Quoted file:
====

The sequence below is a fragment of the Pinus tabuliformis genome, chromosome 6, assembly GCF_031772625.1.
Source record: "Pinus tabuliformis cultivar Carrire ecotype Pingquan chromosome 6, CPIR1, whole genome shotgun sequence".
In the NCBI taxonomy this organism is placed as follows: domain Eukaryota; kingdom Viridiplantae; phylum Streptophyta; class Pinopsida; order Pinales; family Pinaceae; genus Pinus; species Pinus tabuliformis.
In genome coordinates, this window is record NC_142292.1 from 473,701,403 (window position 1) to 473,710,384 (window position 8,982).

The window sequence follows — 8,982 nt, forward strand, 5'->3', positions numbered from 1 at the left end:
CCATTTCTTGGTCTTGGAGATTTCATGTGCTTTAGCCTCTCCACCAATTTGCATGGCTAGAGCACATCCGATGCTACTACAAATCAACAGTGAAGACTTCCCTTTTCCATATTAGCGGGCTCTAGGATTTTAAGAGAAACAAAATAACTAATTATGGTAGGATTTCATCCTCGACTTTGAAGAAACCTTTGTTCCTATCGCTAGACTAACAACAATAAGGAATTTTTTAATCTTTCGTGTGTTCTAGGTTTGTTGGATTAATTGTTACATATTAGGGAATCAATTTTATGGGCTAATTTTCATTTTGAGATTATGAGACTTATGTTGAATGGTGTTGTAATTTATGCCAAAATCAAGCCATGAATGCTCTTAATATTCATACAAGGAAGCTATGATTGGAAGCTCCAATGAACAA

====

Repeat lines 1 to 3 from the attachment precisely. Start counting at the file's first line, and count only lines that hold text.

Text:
The sequence below is a fragment of the Pinus tabuliformis genome, chromosome 6, assembly GCF_031772625.1.
Source record: "Pinus tabuliformis cultivar Carrire ecotype Pingquan chromosome 6, CPIR1, whole genome shotgun sequence".
In the NCBI taxonomy this organism is placed as follows: domain Eukaryota; kingdom Viridiplantae; phylum Streptophyta; class Pinopsida; order Pinales; family Pinaceae; genus Pinus; species Pinus tabuliformis.